Advertisement
California

Lost wages and jobs haven’t dented support for coronavirus stay-at-home orders, poll finds

Health workers administer tests for the novel coronavirus on Thursday.
Health workers administer tests for the novel coronavirus on Thursday.
(Irfan Khan / Los Angeles Times)

Nearly half of households in Los Angeles County have lost a job or had their work hours cut, and another 10% have lost other sources of income because of the coronavirus pandemic, but those hardships have not diminished support for the severe social distancing measures imposed by government, a new poll has found.

Ninety-five percent of respondents said they supported L.A. elected officials’ decision to implement a stay-at-home order for all but essential personnel. And 86% said they wanted local authorities to take over hotels and motels if it became necessary to quarantine people most at risk for coronavirus and COVID-19 patients.

Nearly 60% of respondents rated the local government’s response to the coronavirus pandemic as about right, while more than 30% thought government was doing too little. Only 11% thought it was doing too much.

Los Angeles Mayor Eric Garcetti and Gov. Gavin Newsom, as well as the Los Angeles County Health Department, got high marks for their leadership, with 85% or more expressing confidence in each of them. The poll found confidence in President Trump at 38%.

Advertisement

Overall, the responses suggested a dramatic shift in the public’s view of government, particularly at the local level, said Fernando Guerra, director of the Thomas and Dorothy Leavey Center for the Study of Los Angeles at Loyola Marymount University, which conducted the poll.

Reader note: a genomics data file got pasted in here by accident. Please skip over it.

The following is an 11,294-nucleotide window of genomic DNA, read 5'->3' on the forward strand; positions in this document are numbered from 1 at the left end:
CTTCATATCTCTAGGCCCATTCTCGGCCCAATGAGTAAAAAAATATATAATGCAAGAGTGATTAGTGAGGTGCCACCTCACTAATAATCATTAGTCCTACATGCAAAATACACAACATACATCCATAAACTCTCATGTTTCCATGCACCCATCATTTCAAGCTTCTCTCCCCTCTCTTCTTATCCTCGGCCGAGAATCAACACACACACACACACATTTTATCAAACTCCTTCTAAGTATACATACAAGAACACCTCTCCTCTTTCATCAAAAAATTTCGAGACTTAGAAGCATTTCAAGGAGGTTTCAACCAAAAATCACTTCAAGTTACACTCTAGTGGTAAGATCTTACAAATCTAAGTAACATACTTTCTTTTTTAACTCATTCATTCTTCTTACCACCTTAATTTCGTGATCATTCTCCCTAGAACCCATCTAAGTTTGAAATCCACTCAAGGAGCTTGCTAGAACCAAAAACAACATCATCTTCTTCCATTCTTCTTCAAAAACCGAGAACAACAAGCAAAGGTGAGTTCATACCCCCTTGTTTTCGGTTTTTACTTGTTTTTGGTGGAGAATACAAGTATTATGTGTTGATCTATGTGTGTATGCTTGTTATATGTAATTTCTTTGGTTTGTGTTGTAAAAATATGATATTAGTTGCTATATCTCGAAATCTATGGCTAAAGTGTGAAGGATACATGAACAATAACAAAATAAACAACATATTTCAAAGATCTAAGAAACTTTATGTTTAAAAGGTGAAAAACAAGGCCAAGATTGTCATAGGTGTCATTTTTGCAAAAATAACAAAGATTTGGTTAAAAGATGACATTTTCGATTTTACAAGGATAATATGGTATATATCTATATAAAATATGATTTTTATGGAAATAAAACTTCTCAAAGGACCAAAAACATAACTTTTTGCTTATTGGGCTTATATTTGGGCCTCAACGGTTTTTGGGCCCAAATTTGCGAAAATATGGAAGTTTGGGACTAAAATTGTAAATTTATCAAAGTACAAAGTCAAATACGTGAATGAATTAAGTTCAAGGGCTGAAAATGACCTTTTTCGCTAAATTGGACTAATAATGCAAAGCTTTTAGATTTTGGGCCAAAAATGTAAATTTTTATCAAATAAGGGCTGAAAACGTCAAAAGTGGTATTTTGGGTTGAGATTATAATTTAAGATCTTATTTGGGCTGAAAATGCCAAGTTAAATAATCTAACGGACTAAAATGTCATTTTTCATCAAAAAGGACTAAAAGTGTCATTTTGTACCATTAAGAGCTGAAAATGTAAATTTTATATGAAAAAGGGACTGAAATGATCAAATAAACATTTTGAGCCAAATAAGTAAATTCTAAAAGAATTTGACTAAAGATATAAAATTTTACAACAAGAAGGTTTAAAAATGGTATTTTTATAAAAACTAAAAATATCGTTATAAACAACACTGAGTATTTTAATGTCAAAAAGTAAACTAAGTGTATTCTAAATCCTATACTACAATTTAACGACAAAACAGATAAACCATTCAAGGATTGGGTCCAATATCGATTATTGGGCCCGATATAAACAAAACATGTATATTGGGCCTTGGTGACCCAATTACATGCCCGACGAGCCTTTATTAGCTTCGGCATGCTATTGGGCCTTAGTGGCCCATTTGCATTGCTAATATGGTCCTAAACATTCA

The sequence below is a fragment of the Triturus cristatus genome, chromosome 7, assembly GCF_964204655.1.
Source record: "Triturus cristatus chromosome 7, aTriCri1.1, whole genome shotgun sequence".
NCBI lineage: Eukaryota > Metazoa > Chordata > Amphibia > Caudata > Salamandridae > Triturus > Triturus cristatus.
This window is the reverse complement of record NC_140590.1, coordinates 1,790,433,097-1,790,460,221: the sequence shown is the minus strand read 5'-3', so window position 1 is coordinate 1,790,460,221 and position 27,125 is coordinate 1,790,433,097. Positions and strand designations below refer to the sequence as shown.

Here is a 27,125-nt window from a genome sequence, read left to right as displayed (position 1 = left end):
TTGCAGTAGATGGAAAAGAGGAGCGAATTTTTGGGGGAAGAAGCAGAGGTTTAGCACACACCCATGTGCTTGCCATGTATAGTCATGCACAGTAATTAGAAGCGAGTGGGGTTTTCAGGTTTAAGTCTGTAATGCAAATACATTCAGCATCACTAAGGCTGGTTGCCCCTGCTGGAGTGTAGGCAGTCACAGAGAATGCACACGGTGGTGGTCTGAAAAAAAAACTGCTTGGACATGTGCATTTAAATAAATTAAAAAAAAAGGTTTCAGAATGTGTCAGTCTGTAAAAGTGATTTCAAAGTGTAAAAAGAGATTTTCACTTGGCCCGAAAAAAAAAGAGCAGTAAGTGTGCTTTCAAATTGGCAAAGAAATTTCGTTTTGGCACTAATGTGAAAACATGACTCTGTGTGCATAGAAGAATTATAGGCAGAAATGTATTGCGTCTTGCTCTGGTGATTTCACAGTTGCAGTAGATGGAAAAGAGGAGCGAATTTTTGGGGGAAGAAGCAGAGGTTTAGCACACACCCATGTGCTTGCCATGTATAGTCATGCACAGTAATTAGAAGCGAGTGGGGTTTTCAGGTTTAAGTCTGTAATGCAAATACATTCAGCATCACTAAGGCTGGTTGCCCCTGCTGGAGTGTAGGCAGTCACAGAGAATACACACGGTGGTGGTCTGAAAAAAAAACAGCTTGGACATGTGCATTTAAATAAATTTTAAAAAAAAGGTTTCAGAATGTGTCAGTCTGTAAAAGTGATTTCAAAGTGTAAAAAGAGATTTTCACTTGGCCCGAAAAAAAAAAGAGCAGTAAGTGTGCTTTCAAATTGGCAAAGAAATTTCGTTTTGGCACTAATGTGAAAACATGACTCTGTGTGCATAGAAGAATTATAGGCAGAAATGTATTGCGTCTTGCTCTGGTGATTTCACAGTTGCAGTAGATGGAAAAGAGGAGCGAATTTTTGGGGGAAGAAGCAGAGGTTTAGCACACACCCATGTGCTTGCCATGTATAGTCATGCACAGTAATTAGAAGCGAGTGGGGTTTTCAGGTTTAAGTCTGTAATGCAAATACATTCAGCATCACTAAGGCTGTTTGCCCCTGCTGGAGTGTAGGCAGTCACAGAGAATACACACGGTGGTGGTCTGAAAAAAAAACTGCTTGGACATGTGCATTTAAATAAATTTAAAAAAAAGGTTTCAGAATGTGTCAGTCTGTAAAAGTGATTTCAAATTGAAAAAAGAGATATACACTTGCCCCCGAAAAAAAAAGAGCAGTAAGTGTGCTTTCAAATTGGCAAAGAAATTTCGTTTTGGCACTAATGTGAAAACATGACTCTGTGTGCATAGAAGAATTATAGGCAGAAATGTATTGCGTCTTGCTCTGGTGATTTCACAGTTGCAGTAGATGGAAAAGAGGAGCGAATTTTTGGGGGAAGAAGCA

“We have seen in the last couple of decades a tremendous decline in trust in government,” Guerra said. But, “in time of crisis, we are looking to government for action. People are believing local government and taking action much more than I ever thought would happen.”

The poll also showed a high level of public understanding of the pandemic, Guerra said.

“People are extremely well informed about what is happening,” Guerra said. “They have the level of fear it is a real threat. They are worried about protecting their families, especially the elderly. There is a good understanding of how it spreads. They understand they are vulnerable; 49% of households have someone with a medical condition or over 65. One-fifth of Angelenos don’t have anyone to take care of them.”

Advertisement

High percentages of respondents understood what they could do to protect themselves and others — 76% identified social distancing and 50% hand washing, while 67% said they leave home only for food and supplies.

Only 26% identified wearing a mask as a protection, but that percentage grew during the course of the survey being conducted, as public health officials began to change their policies, advising everyone to wear one or a cloth facial covering in public.

That shift in public opinion, captured in real time by pollsters, provided further evidence that residents of L.A. County are responding to guidance from officials, said Brianne Gilbert, who helped lead the poll.

“When they start talking about wearing masks, people pay attention and understand,” Gilbert said.

Advertisement